October 2, 2013
Subtle Signal Detected From The Big Bang – The Daily Orbit
What light is shining on our Universe’s history?
Fossils show flowering plants are far older than we thought.
Too much or too little of a good thing can be bad.
And fighting crime Hollywood style on the Daily Orbit!
Hello and welcome to the Daily Orbit. I’m Emerald Robinson.
There’s a light shining from our past. Using ESA’s Herschel Telescope and the South Pole Telescope, astronomers have found the Cosmic Microwave Background signal – a relic from the Big Bang that was imprinted on the sky when the Universe was a wee 380,000 years old. The radio signal, which is barely detectable at just 2.7 degrees above absolute zero, has been bouncing around space and gives insight into the infancy of our universe. Also exciting was the presence of B-modes – patterns of polarized light that are extremely hard to detect and arise during inflation, a very rapid expansion of our Universe, i.e. the Big Bang, or from the phenomenon of gravitational lensing. Scientists say finding these signals will likely yield critical information about the origins of our universe.
And from the history of our Universe to the history of our planet; New fossils found in Switzerland push the origin of flowering plants back 100 million years to the early Triassic Period. Flowering plants were thought to have evolved 140 million years ago based on an uninterrupted sequence of fossilized pollen records. But new, well-preserved pollen grain fossils say they originated much earlier. And just what would the plants have looked like? At that time Switzerland was near the subtropics, but was drier in areas that weren’t near the Barents Sea, so most likely the flowers were across a broad ecological range. Well, if Switzerland hadn’t moved, we’d be in our bikinis instead of ski suits on holiday.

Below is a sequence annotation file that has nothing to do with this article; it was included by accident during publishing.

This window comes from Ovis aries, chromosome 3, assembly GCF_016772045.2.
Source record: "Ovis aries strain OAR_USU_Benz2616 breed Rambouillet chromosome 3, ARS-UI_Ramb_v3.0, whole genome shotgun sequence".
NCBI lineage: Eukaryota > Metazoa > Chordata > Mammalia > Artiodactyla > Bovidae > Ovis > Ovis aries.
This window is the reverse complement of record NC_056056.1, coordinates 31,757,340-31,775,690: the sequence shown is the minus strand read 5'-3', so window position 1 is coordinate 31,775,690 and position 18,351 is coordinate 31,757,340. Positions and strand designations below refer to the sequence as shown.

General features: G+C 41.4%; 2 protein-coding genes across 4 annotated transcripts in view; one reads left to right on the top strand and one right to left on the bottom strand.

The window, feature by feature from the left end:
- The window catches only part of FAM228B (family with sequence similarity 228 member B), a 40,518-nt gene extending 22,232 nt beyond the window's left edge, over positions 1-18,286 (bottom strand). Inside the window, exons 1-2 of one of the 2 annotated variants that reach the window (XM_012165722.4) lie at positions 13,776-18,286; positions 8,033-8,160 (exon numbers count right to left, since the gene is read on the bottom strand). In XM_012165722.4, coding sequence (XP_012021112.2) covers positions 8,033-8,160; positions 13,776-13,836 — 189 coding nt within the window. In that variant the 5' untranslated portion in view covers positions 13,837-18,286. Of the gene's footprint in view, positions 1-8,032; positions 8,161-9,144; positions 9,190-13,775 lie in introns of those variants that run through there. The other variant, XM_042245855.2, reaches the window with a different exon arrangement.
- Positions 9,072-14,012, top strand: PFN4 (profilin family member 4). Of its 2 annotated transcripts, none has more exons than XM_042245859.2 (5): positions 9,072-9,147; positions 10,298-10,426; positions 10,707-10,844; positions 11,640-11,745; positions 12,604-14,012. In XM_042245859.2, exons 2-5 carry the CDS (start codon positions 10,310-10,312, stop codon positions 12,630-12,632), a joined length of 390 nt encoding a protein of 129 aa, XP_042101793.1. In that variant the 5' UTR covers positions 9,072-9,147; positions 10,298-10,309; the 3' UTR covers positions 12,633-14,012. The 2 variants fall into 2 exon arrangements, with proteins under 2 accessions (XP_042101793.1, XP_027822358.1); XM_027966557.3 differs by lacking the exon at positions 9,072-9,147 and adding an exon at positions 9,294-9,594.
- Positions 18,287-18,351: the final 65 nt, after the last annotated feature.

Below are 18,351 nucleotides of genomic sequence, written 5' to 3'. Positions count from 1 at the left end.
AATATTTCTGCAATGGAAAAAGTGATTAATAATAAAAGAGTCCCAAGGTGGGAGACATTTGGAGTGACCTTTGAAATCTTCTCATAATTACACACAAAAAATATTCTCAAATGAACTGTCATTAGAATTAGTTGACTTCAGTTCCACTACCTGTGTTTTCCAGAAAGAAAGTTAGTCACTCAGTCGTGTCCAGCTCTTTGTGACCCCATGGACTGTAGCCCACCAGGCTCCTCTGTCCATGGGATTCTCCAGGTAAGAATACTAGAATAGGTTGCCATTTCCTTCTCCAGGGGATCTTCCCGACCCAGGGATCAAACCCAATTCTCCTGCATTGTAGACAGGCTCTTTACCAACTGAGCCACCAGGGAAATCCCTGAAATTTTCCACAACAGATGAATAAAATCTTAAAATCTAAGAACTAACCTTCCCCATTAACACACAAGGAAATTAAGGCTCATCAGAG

Speaking of which, on my recent holiday I think I got a bit too much sleep! According to the CDC, too much sleep or too little sleep both can lead to chronic disease. Researchers found that people who receive 6 or less hours of sleep each night or 10 or more were at a higher risk of developing coronary heart disease, diabetes, anxiety, and obesity. The ideal amount of sleep is between 7-9 hours, but the study found that 31% of adults in the U.S. sleep too little and 4% sleep too much. Researchers also say to keep in mind that sleeping longer doesn’t mean sleeping well, so you need to understand that both quality and quantity of sleep impact your health. I always had thought the more the better!
And brushing your teeth before you jump in bed for your seven to nine hours of sleep might get easier and shorter. A new 3D printed toothbrush that is tailor fitted to the individual promises to clean teeth in just six seconds. Called the Blizzident, it looks more like a mouth guard, has 400 soft, tapered bristles, and is personalized from impressions of patient’s teeth. Instead of brushing, you put it in your mouth and bite down. So it’s more of a grinding than brushing. The big plus, says the company, is that you’re brushing those hard-to-reach places without thinking about it. It ain’t cheap though, as digital scans of your teeth cost between $75-$200 bucks and the custom brush is another $300 bucks. But with 10 times the bristles it should last you ten times longer. Not if you’re a compulsive brusher like I am.
Math is making its way into crime fighting! Authorities are starting to use computer programs running algorithms to establish crime maps, and even predict where crimes could happen. How Tom Cruise of them. On program called PredPol predicts crime in real-time and has already reduced crime rates in London. Using algorithms, it creates a heat map of where and when crimes will happen, creating a “predictive area” of a specific set of streets, which allows police to attend to the higher-risk areas. So essentially it puts police in the right place and right time to stop crime.
And that’s your Daily Orbit! See you tomorrow Orbiters!